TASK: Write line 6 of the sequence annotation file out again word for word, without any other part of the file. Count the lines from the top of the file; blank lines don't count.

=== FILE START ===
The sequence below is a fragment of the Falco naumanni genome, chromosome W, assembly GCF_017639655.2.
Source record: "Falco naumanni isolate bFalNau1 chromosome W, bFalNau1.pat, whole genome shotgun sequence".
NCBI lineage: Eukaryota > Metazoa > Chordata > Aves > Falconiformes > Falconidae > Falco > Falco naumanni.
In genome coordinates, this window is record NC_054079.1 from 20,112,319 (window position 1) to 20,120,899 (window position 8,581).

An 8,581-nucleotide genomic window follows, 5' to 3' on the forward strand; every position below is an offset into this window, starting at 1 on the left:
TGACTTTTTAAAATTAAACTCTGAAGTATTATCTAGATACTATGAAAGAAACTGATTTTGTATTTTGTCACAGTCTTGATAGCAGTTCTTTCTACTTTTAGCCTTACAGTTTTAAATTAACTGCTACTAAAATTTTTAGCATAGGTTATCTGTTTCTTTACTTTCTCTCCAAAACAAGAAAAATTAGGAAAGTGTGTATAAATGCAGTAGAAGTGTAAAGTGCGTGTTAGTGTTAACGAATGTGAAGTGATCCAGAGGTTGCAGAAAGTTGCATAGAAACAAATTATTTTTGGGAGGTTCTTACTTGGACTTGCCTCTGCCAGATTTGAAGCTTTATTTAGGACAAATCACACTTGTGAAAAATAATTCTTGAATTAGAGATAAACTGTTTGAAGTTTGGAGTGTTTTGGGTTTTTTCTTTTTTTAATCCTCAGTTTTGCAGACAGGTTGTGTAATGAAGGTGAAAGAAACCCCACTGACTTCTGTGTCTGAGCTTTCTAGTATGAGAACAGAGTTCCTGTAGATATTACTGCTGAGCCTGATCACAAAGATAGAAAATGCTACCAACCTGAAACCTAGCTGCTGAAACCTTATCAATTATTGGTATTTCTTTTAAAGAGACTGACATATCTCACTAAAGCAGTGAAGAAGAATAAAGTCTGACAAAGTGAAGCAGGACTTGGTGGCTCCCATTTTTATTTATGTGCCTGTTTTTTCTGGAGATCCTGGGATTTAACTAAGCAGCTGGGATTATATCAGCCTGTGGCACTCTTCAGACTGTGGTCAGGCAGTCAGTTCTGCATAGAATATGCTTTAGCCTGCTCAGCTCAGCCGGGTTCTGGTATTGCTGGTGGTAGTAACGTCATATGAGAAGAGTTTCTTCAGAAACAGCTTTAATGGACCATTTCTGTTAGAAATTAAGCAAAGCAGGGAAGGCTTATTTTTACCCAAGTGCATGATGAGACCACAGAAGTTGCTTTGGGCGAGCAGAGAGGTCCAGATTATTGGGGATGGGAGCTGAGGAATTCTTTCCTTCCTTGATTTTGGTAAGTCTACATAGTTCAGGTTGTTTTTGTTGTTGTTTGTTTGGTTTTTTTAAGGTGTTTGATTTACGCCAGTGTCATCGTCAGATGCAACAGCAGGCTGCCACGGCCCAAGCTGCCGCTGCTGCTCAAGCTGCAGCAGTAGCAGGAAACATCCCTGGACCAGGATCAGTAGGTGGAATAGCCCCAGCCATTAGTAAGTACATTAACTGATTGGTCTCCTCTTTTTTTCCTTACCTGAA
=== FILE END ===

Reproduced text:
TGACTTTTTAAAATTAAACTCTGAAGTATTATCTAGATACTATGAAAGAAACTGATTTTGTATTTTGTCACAGTCTTGATAGCAGTTCTTTCTACTTTTAGCCTTACAGTTTTAAATTAACTGCTACTAAAATTTTTAGCATAGGTTATCTGTTTCTTTACTTTCTCTCCAAAACAAGAAAAATTAGGAAAGTGTGTATAAATGCAGTAGAAGTGTAAAGTGCGTGTTAGTGTTAACGAATGTGAAGTGATCCAGAGGTTGCAGAAAGTTGCATAGAAACAAATTATTTTTGGGAGGTTCTTACTTGGACTTGCCTCTGCCAGATTTGAAGCTTTATTTAGGACAAATCACACTTGTGAAAAATAATTCTTGAATTAGAGATAAACTGTTTGAAGTTTGGAGTGTTTTGGGTTTTTTCTTTTTTTAATCCTCAGTTTTGCAGACAGGTTGTGTAATGAAGGTGAAAGAAACCCCACTGACTTCTGTGTCTGAGCTTTCTAGTATGAGAACAGAGTTCCTGTAGATATTACTGCTGAGCCTGATCACAAAGATAGAAAATGCTACCAACCTGAAACCTAGCTGCTGAAACCTTATCAATTATTGGTATTTCTTTTAAAGAGACTGACATATCTCACTAAAGCAGTGAAGAAGAATAAAGTCTGACAAAGTGAAGCAGGACTTGGTGGCTCCCATTTTTATTTATGTGCCTGTTTTTTCTGGAGATCCTGGGATTTAACTAAGCAGCTGGGATTATATCAGCCTGTGGCACTCTTCAGACTGTGGTCAGGCAGTCAGTTCTGCATAGAATATGCTTTAGCCTGCTCAGCTCAGCCGGGTTCTGGTATTGCTGGTGGTAGTAACGTCATATGAGAAGAGTTTCTTCAGAAACAGCTTTAATGGACCATTTCTGTTAGAAATTAAGCAAAGCAGGGAAGGCTTATTTTTACCCAAGTGCATGATGAGACCACAGAAGTTGCTTTGGGCGAGCAGAGAGGTCCAGATTATTGGGGATGGGAGCTGAGGAATTCTTTCCTTCCTTGATTTTGGTAAGTCTACATAGTTCAGGTTGTTTTTGTTGTTGTTTGTTTGGTTTTTTTAAGGTGTTTGATTTACGCCAGTGTCATCGTCAGATGCAACAGCAGGCTGCCACGGCCCAAGCTGCCGCTGCTGCTCAAGCTGCAGCAGTAGCAGGAAACATCCCTGGACCAGGATCAGTAGGTGGAATAGCCCCAGCCATTAGTAAGTACATTAACTGATTGGTCTCCTCTTTTTTTCCTTACCTGAA